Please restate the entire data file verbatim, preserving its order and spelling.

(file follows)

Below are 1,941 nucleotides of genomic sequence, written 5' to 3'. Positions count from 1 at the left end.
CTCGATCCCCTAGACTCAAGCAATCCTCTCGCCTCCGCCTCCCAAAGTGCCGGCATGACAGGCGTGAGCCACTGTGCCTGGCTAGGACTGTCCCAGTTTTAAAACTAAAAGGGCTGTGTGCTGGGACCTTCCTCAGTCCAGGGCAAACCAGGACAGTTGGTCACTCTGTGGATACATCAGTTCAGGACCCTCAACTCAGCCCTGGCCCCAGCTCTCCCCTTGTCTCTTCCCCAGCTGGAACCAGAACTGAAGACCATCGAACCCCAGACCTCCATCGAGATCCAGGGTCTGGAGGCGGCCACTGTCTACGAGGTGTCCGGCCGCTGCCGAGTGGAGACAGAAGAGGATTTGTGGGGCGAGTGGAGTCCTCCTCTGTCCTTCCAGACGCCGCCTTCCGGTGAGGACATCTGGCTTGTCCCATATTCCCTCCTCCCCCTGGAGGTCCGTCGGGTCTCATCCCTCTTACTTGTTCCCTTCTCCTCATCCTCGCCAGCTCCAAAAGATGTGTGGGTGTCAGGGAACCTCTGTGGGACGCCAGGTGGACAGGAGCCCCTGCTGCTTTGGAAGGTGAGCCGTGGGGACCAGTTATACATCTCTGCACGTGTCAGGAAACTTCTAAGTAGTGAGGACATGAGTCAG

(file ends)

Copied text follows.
Below are 1,941 nucleotides of genomic sequence, written 5' to 3'. Positions count from 1 at the left end.
CTCGATCCCCTAGACTCAAGCAATCCTCTCGCCTCCGCCTCCCAAAGTGCCGGCATGACAGGCGTGAGCCACTGTGCCTGGCTAGGACTGTCCCAGTTTTAAAACTAAAAGGGCTGTGTGCTGGGACCTTCCTCAGTCCAGGGCAAACCAGGACAGTTGGTCACTCTGTGGATACATCAGTTCAGGACCCTCAACTCAGCCCTGGCCCCAGCTCTCCCCTTGTCTCTTCCCCAGCTGGAACCAGAACTGAAGACCATCGAACCCCAGACCTCCATCGAGATCCAGGGTCTGGAGGCGGCCACTGTCTACGAGGTGTCCGGCCGCTGCCGAGTGGAGACAGAAGAGGATTTGTGGGGCGAGTGGAGTCCTCCTCTGTCCTTCCAGACGCCGCCTTCCGGTGAGGACATCTGGCTTGTCCCATATTCCCTCCTCCCCCTGGAGGTCCGTCGGGTCTCATCCCTCTTACTTGTTCCCTTCTCCTCATCCTCGCCAGCTCCAAAAGATGTGTGGGTGTCAGGGAACCTCTGTGGGACGCCAGGTGGACAGGAGCCCCTGCTGCTTTGGAAGGTGAGCCGTGGGGACCAGTTATACATCTCTGCACGTGTCAGGAAACTTCTAAGTAGTGAGGACATGAGTCAG